Bruen, Private Property & the Second Amendment

  • Date:
  • December 02, 2022

In the decade and a half since Heller, there has been a considerable amount of scholarship and litigation about the spaces where the Second Amendment extends. Bruen settled some of those questions by granting a right to publicly carry with no showing of need. And it suggested there could be permissible restrictions in certain sensitive locations. But there have also been questions about the status of gun rights on private property. A large number of states currently have laws mandating that at least some private property owners allow guns to be stored in cars parked on their property, whatever the owner’s preference or wishes (known as parking lot laws). And some states, like Texas, provide by statute that guns are by default allowed on private property with, as the state explains, “an option for private property owners to post a sign that prohibits the carry of firearms (handguns and long guns) on the property.” Those signage requirements can be onerous, and the state notes that, “It’s possible that a private property owner would need to post multiple signs in order to ban both unlicensed carry and licensed carry.” But to be sure they can exercise their right to exclude, “Property owners should consult an attorney for advice on the proper signage for their situation.”

Two years ago, in Cedar Point Nursey, Chief Justice Roberts extolled the right to exclude as fundamental:

The right to exclude is one of the most treasured rights of property ownership. According to Blackstone, the very idea of property entails that sole and despotic dominion which one man claims and exercises over the external things of the world, in total exclusion of the right of any other individual in the universe. In less exuberant terms, we have stated that the right to exclude is universally held to be a fundamental element of the property right, and is one of the most essential sticks in the bundle of rights that are commonly characterized as property. (Citations and quotation marks omitted.)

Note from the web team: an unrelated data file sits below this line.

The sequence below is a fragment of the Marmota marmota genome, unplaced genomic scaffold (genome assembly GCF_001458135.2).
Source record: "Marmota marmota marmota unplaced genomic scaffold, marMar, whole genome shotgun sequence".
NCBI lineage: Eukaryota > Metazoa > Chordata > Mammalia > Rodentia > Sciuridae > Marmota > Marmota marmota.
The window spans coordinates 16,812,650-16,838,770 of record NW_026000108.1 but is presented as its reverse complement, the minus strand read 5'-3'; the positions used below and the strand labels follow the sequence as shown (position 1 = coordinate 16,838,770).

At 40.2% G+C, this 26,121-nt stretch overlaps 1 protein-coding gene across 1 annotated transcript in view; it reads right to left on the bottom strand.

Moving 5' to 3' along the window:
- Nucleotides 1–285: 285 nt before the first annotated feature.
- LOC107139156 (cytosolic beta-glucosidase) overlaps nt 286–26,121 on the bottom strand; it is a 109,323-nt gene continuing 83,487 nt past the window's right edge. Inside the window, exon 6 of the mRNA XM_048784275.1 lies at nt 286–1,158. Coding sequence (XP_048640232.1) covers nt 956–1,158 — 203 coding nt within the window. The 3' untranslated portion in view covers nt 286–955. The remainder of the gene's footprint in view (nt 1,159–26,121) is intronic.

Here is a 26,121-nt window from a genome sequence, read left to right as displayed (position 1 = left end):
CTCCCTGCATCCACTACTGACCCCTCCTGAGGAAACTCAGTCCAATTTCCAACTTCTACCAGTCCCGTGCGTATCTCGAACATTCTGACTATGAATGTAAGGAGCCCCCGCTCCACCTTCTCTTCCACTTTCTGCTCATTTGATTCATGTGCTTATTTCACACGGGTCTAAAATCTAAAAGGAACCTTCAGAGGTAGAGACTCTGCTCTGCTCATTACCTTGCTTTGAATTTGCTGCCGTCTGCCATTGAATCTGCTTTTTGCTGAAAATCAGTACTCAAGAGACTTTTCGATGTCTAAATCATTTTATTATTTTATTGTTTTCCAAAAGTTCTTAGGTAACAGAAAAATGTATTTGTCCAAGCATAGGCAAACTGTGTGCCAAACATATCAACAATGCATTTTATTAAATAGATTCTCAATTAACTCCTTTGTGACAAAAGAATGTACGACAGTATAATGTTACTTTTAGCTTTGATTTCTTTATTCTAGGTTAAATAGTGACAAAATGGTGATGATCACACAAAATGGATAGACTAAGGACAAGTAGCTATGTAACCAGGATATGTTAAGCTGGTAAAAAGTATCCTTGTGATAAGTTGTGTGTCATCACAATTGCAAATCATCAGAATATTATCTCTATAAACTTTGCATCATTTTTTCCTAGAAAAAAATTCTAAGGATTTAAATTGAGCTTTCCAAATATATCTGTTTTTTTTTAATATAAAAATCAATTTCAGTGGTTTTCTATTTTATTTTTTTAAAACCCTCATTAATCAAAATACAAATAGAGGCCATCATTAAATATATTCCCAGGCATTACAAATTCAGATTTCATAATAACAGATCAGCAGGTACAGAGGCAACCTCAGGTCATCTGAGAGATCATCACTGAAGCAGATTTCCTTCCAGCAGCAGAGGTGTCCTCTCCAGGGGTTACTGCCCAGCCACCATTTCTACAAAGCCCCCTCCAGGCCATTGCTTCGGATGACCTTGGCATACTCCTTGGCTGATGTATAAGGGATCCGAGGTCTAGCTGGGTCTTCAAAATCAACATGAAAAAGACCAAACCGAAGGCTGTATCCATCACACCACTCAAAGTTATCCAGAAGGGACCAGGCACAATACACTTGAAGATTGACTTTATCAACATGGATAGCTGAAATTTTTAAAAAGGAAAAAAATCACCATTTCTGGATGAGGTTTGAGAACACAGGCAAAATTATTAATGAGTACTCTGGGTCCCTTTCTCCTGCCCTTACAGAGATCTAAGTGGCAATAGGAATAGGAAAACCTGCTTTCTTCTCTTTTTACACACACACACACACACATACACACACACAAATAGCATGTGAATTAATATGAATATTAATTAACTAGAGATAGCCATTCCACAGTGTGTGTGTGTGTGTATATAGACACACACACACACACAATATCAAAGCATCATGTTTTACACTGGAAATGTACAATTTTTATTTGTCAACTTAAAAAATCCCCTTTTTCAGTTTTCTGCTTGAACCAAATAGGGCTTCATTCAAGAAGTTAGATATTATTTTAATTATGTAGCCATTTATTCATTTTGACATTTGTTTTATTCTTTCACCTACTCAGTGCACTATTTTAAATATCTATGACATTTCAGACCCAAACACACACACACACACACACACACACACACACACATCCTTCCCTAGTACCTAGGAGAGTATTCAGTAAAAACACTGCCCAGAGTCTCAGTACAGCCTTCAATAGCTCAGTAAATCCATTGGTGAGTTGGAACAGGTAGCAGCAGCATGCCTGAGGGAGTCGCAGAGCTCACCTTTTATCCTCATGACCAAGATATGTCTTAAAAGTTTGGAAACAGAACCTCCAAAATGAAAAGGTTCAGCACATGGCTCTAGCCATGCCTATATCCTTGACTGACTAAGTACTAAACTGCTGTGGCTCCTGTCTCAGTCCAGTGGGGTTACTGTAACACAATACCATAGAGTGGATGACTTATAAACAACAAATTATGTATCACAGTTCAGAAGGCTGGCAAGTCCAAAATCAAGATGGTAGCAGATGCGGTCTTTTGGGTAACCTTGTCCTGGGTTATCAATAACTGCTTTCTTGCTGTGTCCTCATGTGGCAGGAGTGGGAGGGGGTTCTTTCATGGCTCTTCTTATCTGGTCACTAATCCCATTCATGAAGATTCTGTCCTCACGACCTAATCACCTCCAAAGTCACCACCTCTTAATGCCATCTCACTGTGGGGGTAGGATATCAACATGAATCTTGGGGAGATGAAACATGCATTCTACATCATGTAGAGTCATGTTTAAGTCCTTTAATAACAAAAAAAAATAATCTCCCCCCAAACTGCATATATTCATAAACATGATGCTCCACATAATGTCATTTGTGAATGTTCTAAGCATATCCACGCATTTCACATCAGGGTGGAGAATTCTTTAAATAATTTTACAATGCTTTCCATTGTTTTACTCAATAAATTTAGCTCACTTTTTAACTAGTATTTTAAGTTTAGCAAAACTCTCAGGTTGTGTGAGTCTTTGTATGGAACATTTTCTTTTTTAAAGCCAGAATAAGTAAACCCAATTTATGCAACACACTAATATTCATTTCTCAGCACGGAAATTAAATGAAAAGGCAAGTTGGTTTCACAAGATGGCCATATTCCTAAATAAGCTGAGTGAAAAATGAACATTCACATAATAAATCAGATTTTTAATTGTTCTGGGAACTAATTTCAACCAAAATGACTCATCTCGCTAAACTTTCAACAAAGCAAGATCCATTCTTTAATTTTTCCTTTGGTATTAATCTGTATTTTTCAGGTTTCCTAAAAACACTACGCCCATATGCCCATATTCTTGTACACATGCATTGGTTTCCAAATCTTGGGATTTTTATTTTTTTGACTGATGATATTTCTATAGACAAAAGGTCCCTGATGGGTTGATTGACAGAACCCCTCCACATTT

That decision struck down a California law requiring temporary access to private property, and some commentators think the precedent it set threatens some versions of parking lot laws as well.

But even beyond parking lot laws, the permissive gun default has remained in many places—a default that presumptively allows guns on private property unless an owner expressly objects (and sometimes, as in Texas, objects in the specific way the statute provdes they must). In their 2020 book Weapon of Choice, Ian Ayres and Fred Vars advocated for flipping the default as a mechanism to empower private property owners to exercise choice and protect their property interests. This option was generally seen as constitutionally unproblematic because all it does is restrict guns from a place where there is no Second Amendment right to carry them (private property) and then give property owners the choice to “opt in” to being a gun-friendly property, as opposed to requiring them to “opt out” to become a gun-free zone.